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Ununseptium (pronounced /uːnuːnˈsɛptiəm/ [1] oon-oon-SEP-tee-əm) is the temporary name of the chemical element with temporary symbol Uus and atomic number 117. It is the latest element to have a claim of discovery, with six atoms having been detected by a joint Russia–US collaboration at Dubna, Moscow Oblast, Russia, in 2009–10.[2][3] Although it is placed as the heaviest member of the halogen family, no experimental data are available to support properties similar to the lighter members like astatine or iodine.



In January 2010, scientists at the Flerov Laboratory of Nuclear Reactions announced internally[3] that they had succeeded in detecting the decay of a new element with Z=117 using the reactions:

\,^{48}_{20}\mathrm{Ca} + \,^{249}_{97}\mathrm{Bk} \to \,^{297}_{117}\mathrm{Uus} ^{*} \to \,^{294}_{117}\mathrm{Uus} + 3\,^{1}_{0}\mathrm{n}
\,^{48}_{20}\mathrm{Ca} + \,^{249}_{97}\mathrm{Bk} \to \,^{297}_{117}\mathrm{Uus} ^{*} \to \,^{293}_{117}\mathrm{Uus} + 4\,^{1}_{0}\mathrm{n}

Just six atoms were synthesized of two neighbouring isotopes, neither of which decayed to known isotopes of lighter elements. Their results were published on 9 April 2010 in the journal Physical Review Letters.[4]


The element with atomic number 117 is historically known as eka-astatine (see 'eka' terminology). The name ununseptium is a systematic element name, used as a placeholder until the discovery is acknowledged by the IUPAC, and the IUPAC decides on a name. Usually, the name suggested by the discoverer(s) is chosen.

According to current guidelines from IUPAC, the ultimate name for all new elements should end in "-ium", which means the name for ununseptium may end in -ium, not -ine, even if ununseptium turns out to be a halogen.[5]
Current experiments

Scientists at Dubna are continuing their study of the 249Bk + 48Ca reaction in order to attempt a first chemical study of ununtrium.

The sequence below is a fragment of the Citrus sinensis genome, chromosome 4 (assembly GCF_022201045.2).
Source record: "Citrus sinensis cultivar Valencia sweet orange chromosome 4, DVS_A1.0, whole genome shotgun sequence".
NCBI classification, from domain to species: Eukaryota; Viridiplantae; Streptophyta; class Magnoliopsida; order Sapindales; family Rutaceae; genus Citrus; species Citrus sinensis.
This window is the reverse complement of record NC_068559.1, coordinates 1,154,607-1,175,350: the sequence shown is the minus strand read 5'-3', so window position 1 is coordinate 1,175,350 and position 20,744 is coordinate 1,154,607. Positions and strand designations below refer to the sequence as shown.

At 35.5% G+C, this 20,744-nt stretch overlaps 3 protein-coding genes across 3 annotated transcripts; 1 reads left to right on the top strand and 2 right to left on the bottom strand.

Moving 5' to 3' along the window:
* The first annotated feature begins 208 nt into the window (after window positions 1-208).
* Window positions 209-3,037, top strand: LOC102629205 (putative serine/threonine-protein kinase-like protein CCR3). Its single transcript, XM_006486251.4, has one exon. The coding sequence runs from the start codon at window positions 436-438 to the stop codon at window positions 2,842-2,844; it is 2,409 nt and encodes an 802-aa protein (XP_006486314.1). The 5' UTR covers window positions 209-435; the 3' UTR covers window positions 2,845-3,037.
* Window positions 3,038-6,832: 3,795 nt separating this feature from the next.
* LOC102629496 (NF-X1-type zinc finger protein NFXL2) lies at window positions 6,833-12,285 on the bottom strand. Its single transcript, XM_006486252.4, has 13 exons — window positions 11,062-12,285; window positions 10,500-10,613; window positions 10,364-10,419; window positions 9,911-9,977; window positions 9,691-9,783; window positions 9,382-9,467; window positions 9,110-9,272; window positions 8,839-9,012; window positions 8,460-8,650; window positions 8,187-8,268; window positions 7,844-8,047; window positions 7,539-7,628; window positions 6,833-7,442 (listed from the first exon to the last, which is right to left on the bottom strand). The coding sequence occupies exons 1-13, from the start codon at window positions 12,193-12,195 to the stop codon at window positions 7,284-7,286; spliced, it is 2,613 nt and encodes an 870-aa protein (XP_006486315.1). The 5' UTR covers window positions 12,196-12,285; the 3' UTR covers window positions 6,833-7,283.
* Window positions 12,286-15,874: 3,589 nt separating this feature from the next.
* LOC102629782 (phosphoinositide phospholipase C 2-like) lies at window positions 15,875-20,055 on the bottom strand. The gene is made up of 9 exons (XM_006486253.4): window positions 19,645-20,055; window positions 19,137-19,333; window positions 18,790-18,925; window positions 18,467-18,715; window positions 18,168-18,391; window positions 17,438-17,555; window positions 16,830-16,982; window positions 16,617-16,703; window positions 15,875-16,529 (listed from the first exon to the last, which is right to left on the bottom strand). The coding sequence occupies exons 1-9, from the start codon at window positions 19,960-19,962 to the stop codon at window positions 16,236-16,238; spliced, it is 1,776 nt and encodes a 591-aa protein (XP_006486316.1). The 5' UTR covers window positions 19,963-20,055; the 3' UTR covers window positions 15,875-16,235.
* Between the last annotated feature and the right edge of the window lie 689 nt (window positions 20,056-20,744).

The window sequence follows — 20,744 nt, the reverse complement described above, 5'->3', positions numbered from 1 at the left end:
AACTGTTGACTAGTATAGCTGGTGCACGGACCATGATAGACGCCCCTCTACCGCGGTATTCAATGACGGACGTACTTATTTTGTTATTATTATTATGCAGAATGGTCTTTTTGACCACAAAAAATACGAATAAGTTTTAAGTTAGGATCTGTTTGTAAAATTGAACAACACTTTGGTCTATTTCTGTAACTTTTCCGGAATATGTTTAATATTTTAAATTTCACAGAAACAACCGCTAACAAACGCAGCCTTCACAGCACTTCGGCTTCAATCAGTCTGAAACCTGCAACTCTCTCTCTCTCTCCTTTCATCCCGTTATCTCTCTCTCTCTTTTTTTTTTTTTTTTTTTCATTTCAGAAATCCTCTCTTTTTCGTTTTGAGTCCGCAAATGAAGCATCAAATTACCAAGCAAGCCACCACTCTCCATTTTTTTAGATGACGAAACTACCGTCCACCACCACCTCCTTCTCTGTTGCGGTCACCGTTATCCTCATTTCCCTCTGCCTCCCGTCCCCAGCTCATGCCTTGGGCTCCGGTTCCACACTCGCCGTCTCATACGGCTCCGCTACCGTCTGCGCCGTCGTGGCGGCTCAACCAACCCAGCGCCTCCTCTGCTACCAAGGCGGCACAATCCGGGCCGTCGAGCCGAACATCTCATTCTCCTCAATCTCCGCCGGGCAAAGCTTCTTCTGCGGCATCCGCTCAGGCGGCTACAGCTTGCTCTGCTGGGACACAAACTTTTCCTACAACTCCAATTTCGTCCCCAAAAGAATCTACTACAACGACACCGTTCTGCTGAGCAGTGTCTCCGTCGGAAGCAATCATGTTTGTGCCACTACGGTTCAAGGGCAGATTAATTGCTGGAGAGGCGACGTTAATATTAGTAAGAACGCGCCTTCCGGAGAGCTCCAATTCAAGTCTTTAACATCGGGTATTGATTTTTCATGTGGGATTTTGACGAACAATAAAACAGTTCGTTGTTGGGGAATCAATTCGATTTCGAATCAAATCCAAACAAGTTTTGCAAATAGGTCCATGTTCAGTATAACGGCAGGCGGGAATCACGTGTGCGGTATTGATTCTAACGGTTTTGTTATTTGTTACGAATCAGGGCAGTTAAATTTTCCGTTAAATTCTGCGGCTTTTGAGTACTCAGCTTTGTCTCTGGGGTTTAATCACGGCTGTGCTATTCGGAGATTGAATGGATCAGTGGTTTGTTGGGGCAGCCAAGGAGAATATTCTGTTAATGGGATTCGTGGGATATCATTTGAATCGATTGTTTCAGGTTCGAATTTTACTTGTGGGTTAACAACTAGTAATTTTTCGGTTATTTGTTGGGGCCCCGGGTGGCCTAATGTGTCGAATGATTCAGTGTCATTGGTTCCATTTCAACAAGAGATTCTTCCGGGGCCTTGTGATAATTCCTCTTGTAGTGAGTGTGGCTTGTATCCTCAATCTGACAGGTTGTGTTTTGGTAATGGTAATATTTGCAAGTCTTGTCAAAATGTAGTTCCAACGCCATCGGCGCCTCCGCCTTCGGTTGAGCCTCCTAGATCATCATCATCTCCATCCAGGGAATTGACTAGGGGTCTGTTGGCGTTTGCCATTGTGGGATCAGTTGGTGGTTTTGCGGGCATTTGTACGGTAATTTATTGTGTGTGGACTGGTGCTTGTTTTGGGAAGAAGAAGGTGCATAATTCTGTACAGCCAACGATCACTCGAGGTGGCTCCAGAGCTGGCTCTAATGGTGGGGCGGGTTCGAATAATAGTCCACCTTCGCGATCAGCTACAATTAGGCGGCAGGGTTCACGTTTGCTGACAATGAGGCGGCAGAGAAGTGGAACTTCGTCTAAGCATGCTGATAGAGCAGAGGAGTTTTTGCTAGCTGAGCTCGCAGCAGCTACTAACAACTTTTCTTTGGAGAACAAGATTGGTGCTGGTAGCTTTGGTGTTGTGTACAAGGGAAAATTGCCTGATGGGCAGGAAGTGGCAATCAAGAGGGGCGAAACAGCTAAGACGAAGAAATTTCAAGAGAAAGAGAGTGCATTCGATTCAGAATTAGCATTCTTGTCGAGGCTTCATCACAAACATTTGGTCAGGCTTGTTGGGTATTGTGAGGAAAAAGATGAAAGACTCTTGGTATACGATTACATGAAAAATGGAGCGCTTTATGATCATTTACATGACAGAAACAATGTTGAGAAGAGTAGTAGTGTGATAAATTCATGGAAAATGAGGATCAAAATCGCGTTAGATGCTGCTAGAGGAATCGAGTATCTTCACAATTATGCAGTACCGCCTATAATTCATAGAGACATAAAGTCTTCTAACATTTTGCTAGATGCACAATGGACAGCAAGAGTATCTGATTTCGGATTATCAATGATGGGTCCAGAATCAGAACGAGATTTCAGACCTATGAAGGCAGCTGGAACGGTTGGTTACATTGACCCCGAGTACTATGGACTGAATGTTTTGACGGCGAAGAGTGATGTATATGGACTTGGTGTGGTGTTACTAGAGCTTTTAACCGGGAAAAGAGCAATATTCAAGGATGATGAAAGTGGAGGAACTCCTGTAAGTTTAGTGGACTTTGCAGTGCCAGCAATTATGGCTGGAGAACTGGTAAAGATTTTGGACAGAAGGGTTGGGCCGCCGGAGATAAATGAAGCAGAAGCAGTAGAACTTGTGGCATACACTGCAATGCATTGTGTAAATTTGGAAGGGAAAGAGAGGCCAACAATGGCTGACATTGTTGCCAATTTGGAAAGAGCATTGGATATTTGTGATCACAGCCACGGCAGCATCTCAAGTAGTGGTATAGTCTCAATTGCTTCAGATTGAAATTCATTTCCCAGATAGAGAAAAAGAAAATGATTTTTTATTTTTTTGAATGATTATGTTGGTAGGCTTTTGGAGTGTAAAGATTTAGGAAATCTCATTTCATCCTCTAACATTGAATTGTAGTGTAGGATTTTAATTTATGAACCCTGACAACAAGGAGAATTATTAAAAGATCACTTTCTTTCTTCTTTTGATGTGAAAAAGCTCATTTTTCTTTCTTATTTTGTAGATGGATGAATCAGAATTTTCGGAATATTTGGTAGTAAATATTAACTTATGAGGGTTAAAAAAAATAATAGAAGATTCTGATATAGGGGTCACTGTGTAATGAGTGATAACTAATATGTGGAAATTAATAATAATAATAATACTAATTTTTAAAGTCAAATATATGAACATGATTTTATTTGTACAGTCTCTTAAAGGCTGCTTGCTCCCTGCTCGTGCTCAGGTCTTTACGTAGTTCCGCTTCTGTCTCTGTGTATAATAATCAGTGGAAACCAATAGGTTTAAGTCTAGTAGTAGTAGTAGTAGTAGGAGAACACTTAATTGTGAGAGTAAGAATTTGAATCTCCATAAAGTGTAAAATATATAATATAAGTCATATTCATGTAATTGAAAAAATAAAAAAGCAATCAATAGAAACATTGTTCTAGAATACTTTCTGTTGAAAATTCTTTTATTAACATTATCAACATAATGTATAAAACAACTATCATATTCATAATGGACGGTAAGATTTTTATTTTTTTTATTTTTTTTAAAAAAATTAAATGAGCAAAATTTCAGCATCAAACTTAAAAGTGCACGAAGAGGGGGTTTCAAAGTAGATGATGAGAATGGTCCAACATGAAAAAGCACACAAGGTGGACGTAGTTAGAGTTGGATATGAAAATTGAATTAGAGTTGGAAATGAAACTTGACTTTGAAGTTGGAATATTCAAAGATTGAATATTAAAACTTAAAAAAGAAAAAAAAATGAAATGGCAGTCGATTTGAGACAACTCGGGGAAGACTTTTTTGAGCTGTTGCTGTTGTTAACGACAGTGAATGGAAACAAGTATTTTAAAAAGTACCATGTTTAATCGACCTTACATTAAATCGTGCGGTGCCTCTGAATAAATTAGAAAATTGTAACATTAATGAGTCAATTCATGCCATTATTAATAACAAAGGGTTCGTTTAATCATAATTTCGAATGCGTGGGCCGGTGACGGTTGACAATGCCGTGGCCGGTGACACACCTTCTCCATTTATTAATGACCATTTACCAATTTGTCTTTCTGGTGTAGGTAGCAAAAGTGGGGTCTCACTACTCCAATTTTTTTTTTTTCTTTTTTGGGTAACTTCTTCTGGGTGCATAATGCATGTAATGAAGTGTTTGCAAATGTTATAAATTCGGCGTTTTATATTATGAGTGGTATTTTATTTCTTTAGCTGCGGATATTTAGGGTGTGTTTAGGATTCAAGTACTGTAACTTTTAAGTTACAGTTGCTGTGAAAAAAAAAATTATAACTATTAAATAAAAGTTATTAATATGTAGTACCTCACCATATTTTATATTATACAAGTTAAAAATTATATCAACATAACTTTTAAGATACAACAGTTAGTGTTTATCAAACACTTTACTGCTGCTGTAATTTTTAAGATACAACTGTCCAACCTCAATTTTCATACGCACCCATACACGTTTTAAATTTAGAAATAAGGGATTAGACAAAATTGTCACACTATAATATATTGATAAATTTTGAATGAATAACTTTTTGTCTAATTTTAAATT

Future experiments

The team at the GSI in Darmstadt, recently acknowledged as the discoverers of copernicium have begun experiments aiming towards a synthesis of ununseptium. The GSI have indicated that if they are unable to acquire any 249Bk from the United States, which is likely given the situation regarding the attempt in Russia, they will study the reaction 244Pu(51V,xn) instead, or possibly 243Am(50Ti,xn).[6]

Isotopes and nuclear properties


Target-projectile combinations leading to Z=117 compound nuclei

The below table contains various combinations of targets and projectiles which could be used to form compound nuclei with atomic number 117.

Target Projectile CN Attempt result
208Pb 81Br 289Uus Reaction yet to be attempted
232Th 59Co 291Uus Reaction yet to be attempted
238U 55Mn 293Uus Reaction yet to be attempted
237Np 54Cr 291Uus Reaction yet to be attempted
244Pu 51V 295Uus Reaction yet to be attempted
243Am 50Ti 293Uus Reaction yet to be attempted
248Cm 45Sc 293Uus Reaction yet to be attempted
249Bk 48Ca 297Uus Successful reaction
249Cf 41K 290Uus Reaction yet to be attempted

Hot fusion

249Bk (48Ca, xn)297-xUus (x=3,4)

Between July 2009 and February 2010, the team at the JINR (Flerov Laboratory of Nuclear Reactions) ran a 7-month-long experiment to synthesize ununseptium using the reaction above.[7] The expected cross-section was of the order of 2 pb. The expected evaporation residues, 293Uus and 294Uus, were predicted to decay via relatively long decay chains as far as isotopes of dubnium or lawrencium.

Calculated decay chains from the parent nuclei 293Uus and 294 Uus[8]

Calculated excitation function for the production of the compound nucleus 297Uus from the reaction 249Bk( 48Ca,xn) [8]

The team published a scientific paper in April 2010 (first results were presented in January 2010[3]) that six atoms of the neighbouring isotopes 294Uus (one atom) and 293Uus (five atoms) were detected. The heavier isotope decayed by the successive emission of six alpha particles down as far as the new isotope 270Db which underwent apparent spontaneous fission. On the other hand, the lighter odd-even isotope decayed by the emission of just three alpha particles, as far 281Rg, which underwent spontaneous fission. The reaction was run at two different excitation energies of 35 MeV (dose 2x1019) and 39 MeV (dose 2.4×1019). Initial decay data was published as an preliminary presentation on the JINR website.[9]